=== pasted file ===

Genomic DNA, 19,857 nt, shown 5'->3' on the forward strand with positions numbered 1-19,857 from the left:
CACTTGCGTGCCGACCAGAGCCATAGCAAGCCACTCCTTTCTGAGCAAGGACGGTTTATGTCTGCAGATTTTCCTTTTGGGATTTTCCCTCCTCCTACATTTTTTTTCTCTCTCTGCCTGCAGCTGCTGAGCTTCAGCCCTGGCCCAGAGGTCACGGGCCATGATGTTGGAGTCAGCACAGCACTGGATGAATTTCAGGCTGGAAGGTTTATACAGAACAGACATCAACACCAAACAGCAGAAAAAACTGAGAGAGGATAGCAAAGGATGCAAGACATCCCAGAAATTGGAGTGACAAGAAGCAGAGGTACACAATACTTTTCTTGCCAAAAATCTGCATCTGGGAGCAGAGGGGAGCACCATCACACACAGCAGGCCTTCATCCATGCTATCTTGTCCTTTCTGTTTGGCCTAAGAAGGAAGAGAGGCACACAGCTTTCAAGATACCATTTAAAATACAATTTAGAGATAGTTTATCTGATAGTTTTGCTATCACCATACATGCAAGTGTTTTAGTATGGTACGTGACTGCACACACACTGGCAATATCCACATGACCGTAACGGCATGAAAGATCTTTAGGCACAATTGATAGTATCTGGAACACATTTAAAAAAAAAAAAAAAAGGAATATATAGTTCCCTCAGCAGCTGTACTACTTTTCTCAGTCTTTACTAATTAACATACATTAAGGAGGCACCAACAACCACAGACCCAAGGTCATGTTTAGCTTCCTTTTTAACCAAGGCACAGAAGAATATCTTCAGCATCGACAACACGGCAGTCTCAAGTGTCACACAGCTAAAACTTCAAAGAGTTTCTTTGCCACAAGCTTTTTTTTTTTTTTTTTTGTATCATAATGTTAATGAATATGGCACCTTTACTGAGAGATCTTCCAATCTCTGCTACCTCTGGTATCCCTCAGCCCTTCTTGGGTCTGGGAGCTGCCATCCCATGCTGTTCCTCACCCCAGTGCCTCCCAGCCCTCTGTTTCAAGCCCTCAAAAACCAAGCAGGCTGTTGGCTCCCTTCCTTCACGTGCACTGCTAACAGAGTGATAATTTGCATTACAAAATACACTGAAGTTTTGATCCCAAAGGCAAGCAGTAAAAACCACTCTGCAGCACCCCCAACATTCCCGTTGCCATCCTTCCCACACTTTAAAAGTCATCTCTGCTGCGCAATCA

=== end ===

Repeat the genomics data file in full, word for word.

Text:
Genomic DNA, 19,857 nt, shown 5'->3' on the forward strand with positions numbered 1-19,857 from the left:
CACTTGCGTGCCGACCAGAGCCATAGCAAGCCACTCCTTTCTGAGCAAGGACGGTTTATGTCTGCAGATTTTCCTTTTGGGATTTTCCCTCCTCCTACATTTTTTTTCTCTCTCTGCCTGCAGCTGCTGAGCTTCAGCCCTGGCCCAGAGGTCACGGGCCATGATGTTGGAGTCAGCACAGCACTGGATGAATTTCAGGCTGGAAGGTTTATACAGAACAGACATCAACACCAAACAGCAGAAAAAACTGAGAGAGGATAGCAAAGGATGCAAGACATCCCAGAAATTGGAGTGACAAGAAGCAGAGGTACACAATACTTTTCTTGCCAAAAATCTGCATCTGGGAGCAGAGGGGAGCACCATCACACACAGCAGGCCTTCATCCATGCTATCTTGTCCTTTCTGTTTGGCCTAAGAAGGAAGAGAGGCACACAGCTTTCAAGATACCATTTAAAATACAATTTAGAGATAGTTTATCTGATAGTTTTGCTATCACCATACATGCAAGTGTTTTAGTATGGTACGTGACTGCACACACACTGGCAATATCCACATGACCGTAACGGCATGAAAGATCTTTAGGCACAATTGATAGTATCTGGAACACATTTAAAAAAAAAAAAAAAAGGAATATATAGTTCCCTCAGCAGCTGTACTACTTTTCTCAGTCTTTACTAATTAACATACATTAAGGAGGCACCAACAACCACAGACCCAAGGTCATGTTTAGCTTCCTTTTTAACCAAGGCACAGAAGAATATCTTCAGCATCGACAACACGGCAGTCTCAAGTGTCACACAGCTAAAACTTCAAAGAGTTTCTTTGCCACAAGCTTTTTTTTTTTTTTTTTTGTATCATAATGTTAATGAATATGGCACCTTTACTGAGAGATCTTCCAATCTCTGCTACCTCTGGTATCCCTCAGCCCTTCTTGGGTCTGGGAGCTGCCATCCCATGCTGTTCCTCACCCCAGTGCCTCCCAGCCCTCTGTTTCAAGCCCTCAAAAACCAAGCAGGCTGTTGGCTCCCTTCCTTCACGTGCACTGCTAACAGAGTGATAATTTGCATTACAAAATACACTGAAGTTTTGATCCCAAAGGCAAGCAGTAAAAACCACTCTGCAGCACCCCCAACATTCCCGTTGCCATCCTTCCCACACTTTAAAAGTCATCTCTGCTGCGCAATCA